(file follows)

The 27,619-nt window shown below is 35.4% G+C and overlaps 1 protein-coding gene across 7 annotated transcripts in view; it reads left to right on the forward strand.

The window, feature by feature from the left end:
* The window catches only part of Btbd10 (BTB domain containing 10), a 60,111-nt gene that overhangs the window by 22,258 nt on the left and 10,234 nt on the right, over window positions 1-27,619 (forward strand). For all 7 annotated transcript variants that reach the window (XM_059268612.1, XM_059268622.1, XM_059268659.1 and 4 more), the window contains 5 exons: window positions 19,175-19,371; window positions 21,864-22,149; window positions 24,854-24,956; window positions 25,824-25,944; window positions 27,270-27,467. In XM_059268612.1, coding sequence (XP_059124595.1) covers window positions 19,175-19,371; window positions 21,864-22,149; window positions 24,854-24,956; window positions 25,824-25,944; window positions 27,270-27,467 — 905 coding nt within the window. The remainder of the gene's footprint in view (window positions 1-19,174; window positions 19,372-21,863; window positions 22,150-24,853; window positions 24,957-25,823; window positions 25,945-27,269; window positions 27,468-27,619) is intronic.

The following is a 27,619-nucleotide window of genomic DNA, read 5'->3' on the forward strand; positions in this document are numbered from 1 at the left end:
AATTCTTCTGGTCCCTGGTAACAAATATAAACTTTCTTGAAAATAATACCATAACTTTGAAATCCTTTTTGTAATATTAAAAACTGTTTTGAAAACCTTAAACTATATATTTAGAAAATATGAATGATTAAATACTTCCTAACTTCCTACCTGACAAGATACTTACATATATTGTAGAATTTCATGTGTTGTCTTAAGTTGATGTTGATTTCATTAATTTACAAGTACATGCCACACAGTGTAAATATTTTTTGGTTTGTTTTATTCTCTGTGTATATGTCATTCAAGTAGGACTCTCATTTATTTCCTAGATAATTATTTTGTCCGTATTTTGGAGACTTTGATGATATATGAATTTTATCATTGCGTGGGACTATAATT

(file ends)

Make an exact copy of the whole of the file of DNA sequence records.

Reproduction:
The 27,619-nt window shown below is 35.4% G+C and overlaps 1 protein-coding gene across 7 annotated transcripts in view; it reads left to right on the forward strand.

The window, feature by feature from the left end:
* The window catches only part of Btbd10 (BTB domain containing 10), a 60,111-nt gene that overhangs the window by 22,258 nt on the left and 10,234 nt on the right, over window positions 1-27,619 (forward strand). For all 7 annotated transcript variants that reach the window (XM_059268612.1, XM_059268622.1, XM_059268659.1 and 4 more), the window contains 5 exons: window positions 19,175-19,371; window positions 21,864-22,149; window positions 24,854-24,956; window positions 25,824-25,944; window positions 27,270-27,467. In XM_059268612.1, coding sequence (XP_059124595.1) covers window positions 19,175-19,371; window positions 21,864-22,149; window positions 24,854-24,956; window positions 25,824-25,944; window positions 27,270-27,467 — 905 coding nt within the window. The remainder of the gene's footprint in view (window positions 1-19,174; window positions 19,372-21,863; window positions 22,150-24,853; window positions 24,957-25,823; window positions 25,945-27,269; window positions 27,468-27,619) is intronic.

The following is a 27,619-nucleotide window of genomic DNA, read 5'->3' on the forward strand; positions in this document are numbered from 1 at the left end:
AATTCTTCTGGTCCCTGGTAACAAATATAAACTTTCTTGAAAATAATACCATAACTTTGAAATCCTTTTTGTAATATTAAAAACTGTTTTGAAAACCTTAAACTATATATTTAGAAAATATGAATGATTAAATACTTCCTAACTTCCTACCTGACAAGATACTTACATATATTGTAGAATTTCATGTGTTGTCTTAAGTTGATGTTGATTTCATTAATTTACAAGTACATGCCACACAGTGTAAATATTTTTTGGTTTGTTTTATTCTCTGTGTATATGTCATTCAAGTAGGACTCTCATTTATTTCCTAGATAATTATTTTGTCCGTATTTTGGAGACTTTGATGATATATGAATTTTATCATTGCGTGGGACTATAATT